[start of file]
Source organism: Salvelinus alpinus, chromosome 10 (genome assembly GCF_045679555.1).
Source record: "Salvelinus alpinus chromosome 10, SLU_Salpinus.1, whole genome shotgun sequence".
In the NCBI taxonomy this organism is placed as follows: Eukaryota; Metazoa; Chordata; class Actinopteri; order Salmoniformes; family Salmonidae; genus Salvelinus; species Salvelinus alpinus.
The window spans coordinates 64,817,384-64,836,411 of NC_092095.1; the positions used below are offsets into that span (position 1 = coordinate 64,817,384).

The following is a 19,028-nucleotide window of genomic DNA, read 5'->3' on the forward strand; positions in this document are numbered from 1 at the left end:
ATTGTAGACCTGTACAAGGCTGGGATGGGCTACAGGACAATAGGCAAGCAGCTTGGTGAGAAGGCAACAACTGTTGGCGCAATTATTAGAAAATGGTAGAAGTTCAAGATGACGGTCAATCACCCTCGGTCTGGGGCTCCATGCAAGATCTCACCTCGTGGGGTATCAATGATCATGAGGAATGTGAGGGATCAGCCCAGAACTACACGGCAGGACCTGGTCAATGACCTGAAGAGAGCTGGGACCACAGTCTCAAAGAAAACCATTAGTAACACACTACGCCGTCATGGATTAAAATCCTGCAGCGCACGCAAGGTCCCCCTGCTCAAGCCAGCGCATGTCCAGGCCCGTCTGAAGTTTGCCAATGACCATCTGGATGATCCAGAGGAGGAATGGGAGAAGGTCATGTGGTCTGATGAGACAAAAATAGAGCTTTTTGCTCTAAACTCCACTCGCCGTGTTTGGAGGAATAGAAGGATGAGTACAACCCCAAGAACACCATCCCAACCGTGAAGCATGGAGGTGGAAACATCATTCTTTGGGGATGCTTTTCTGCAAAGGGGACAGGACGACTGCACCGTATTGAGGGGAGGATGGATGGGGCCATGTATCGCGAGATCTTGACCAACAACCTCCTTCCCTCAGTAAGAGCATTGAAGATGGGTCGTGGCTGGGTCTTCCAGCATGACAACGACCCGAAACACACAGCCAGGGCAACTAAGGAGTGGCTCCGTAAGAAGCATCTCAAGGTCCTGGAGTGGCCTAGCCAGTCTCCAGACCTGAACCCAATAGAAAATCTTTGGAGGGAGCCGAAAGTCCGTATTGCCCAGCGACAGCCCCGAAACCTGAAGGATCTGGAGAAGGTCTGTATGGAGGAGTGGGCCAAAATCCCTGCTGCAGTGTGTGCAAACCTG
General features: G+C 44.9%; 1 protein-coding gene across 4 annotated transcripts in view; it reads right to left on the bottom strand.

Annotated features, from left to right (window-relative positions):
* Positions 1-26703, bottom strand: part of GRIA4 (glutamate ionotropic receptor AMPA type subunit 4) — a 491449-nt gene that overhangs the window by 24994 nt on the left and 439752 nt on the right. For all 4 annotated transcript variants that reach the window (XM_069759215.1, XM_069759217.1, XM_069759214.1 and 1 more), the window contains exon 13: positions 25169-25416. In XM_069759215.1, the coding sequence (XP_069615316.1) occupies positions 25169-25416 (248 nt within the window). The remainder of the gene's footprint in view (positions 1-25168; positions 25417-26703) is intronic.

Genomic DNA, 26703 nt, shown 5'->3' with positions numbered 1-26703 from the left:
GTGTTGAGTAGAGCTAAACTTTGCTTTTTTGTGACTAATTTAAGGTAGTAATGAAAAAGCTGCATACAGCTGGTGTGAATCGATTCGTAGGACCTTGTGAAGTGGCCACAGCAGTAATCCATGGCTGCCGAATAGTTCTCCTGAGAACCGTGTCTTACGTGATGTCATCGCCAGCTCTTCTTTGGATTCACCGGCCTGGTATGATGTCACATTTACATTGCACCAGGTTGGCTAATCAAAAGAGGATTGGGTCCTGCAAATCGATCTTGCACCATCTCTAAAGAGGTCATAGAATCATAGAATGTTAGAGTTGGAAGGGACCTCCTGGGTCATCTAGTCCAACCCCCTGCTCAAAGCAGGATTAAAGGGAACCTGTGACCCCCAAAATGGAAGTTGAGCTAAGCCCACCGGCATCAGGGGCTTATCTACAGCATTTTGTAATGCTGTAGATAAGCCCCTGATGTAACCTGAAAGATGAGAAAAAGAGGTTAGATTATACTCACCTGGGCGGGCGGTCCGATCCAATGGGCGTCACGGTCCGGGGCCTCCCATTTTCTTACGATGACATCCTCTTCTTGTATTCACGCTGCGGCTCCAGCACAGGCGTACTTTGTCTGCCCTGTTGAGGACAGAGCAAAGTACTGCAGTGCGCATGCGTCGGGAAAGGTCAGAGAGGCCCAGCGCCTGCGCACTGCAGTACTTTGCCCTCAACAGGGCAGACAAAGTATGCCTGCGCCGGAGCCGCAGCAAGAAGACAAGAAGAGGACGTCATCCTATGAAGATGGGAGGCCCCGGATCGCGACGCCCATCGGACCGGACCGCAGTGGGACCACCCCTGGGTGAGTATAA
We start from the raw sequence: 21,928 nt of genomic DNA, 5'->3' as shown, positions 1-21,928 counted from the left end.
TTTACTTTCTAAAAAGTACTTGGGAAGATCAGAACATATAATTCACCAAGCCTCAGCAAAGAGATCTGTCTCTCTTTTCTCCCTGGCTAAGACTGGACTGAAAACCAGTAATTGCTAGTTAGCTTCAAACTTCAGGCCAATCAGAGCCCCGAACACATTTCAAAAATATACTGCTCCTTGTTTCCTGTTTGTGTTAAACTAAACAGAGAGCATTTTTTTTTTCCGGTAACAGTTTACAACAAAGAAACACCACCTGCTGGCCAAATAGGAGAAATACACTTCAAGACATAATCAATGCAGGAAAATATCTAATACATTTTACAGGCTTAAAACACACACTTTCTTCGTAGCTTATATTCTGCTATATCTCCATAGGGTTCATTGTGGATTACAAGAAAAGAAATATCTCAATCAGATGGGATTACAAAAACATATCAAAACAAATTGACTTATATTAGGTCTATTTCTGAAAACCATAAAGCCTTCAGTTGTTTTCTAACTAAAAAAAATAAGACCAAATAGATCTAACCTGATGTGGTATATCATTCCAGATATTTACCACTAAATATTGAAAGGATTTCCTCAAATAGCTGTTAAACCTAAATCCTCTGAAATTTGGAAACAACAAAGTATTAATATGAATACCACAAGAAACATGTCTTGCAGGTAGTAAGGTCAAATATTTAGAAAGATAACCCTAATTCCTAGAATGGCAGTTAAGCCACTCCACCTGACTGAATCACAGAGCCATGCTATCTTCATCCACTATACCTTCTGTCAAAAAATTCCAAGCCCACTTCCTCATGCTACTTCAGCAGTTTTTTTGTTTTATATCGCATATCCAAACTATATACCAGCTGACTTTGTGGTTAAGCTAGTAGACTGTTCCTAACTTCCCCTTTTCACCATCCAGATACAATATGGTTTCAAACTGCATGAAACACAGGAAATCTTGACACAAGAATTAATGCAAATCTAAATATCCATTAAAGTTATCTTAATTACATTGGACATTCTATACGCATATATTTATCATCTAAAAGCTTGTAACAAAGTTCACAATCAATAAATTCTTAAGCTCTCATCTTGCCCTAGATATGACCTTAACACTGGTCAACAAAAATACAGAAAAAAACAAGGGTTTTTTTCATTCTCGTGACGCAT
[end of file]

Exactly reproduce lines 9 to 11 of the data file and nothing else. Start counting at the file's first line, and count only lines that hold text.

* Positions 1-26703, bottom strand: part of GRIA4 (glutamate ionotropic receptor AMPA type subunit 4) — a 491449-nt gene that overhangs the window by 24994 nt on the left and 439752 nt on the right. For all 4 annotated transcript variants that reach the window (XM_069759215.1, XM_069759217.1, XM_069759214.1 and 1 more), the window contains exon 13: positions 25169-25416. In XM_069759215.1, the coding sequence (XP_069615316.1) occupies positions 25169-25416 (248 nt within the window). The remainder of the gene's footprint in view (positions 1-25168; positions 25417-26703) is intronic.

Genomic DNA, 26703 nt, shown 5'->3' with positions numbered 1-26703 from the left:
GTGTTGAGTAGAGCTAAACTTTGCTTTTTTGTGACTAATTTAAGGTAGTAATGAAAAAGCTGCATACAGCTGGTGTGAATCGATTCGTAGGACCTTGTGAAGTGGCCACAGCAGTAATCCATGGCTGCCGAATAGTTCTCCTGAGAACCGTGTCTTACGTGATGTCATCGCCAGCTCTTCTTTGGATTCACCGGCCTGGTATGATGTCACATTTACATTGCACCAGGTTGGCTAATCAAAAGAGGATTGGGTCCTGCAAATCGATCTTGCACCATCTCTAAAGAGGTCATAGAATCATAGAATGTTAGAGTTGGAAGGGACCTCCTGGGTCATCTAGTCCAACCCCCTGCTCAAAGCAGGATTAAAGGGAACCTGTGACCCCCAAAATGGAAGTTGAGCTAAGCCCACCGGCATCAGGGGCTTATCTACAGCATTTTGTAATGCTGTAGATAAGCCCCTGATGTAACCTGAAAGATGAGAAAAAGAGGTTAGATTATACTCACCTGGGCGGGCGGTCCGATCCAATGGGCGTCACGGTCCGGGGCCTCCCATTTTCTTACGATGACATCCTCTTCTTGTATTCACGCTGCGGCTCCAGCACAGGCGTACTTTGTCTGCCCTGTTGAGGACAGAGCAAAGTACTGCAGTGCGCATGCGTCGGGAAAGGTCAGAGAGGCCCAGCGCCTGCGCACTGCAGTACTTTGCCCTCAACAGGGCAGACAAAGTATGCCTGCGCCGGAGCCGCAGCAAGAAGACAAGAAGAGGACGTCATCCTATGAAGATGGGAGGCCCCGGATCGCGACGCCCATCGGACCGGACCGCAGTGGGACCACCCCTGGGTGAGTATAA